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Such a fitting ending for such a smug and arrogant young man who tried to get rich off of a life saving medication by raising the price 5,000%
Shkreli became notorious for boasting and swaggering when he was arrested, indicted, and put on trial.
Although his arrest and trial was not for trying to gauge people for a life saving medication, karma found a way!
His swaggering smugness is gone now. He was sobbing when he heard the number of years he'd be spending in prison.
Shkreli’s notoriety grew as he ridiculed prosecutors, launched biting Twitter attacks on a female journalist and boasted about his wealth.
He was convicted last August of lying to his investors and trying to manipulate his company’s stock prices.
“Pharma Bro” Martin Shkreli cried like a baby before he was sentenced to seven years in prison for defrauding investors.
The stiff prison term capped the dramatic fall of the biotech entrepreneur-turned-international villain who gained infamy for jacking up the price of a lifesaving drug for AIDS patients.
“There is no conspiracy to take down Martin Shkreli. I took down Martin Shkreli with my disgraceful and shameful actions,” a sobbing Shkreli said Friday, his voice cracking and his address interrupted by the judge passing along a box of tissues.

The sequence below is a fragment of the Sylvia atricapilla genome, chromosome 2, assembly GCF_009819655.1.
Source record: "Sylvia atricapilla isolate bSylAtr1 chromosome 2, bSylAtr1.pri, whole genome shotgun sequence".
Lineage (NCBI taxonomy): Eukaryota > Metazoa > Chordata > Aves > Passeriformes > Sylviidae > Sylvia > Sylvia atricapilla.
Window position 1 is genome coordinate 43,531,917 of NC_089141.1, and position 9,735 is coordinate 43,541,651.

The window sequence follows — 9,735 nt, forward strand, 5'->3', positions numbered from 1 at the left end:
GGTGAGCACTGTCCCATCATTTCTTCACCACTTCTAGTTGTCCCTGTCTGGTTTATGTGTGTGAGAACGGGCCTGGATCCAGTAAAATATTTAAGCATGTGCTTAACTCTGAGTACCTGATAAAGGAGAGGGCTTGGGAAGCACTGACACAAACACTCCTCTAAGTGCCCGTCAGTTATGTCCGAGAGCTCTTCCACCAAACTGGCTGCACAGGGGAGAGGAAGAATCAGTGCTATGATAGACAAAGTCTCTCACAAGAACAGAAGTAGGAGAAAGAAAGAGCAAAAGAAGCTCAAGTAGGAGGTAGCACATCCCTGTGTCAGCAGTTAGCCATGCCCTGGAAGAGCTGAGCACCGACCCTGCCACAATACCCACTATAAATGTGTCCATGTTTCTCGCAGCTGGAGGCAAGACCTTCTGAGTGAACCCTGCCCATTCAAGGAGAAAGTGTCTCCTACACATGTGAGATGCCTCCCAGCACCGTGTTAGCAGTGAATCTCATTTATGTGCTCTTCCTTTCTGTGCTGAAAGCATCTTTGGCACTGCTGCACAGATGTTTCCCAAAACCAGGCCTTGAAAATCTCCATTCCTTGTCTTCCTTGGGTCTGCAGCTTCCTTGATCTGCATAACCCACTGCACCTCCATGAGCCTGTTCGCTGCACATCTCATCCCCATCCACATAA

“This is my fault. I am not a victim here.”Shkreli, 34, remained hunched over and expressionless when the sentence was announced. He later flashed an “OK” sign to his family after he rose from the defense table.
But his trademark swagger was gone when he shuffled out of the courtroom in his navy blue prison jumpsuit.
“For years, Shkreli told lie after lie in order to steal his investors’ money, manipulate the stock market and enrich himself,” said Brooklyn U.S. Attorney Richard Donoghue.
The Sheepshead Bay native transformed into a global pariah in September 2015, when he hiked the price of Daraprim by 5,000%, to $750 per pill.
But the case had nothing to do with Daraprim, a drug used to treat infections in people with HIV/AIDS.
It focused on how Shkreli — before becoming the “most hated man in America” — ran his hedge funds and pharmaceutical company.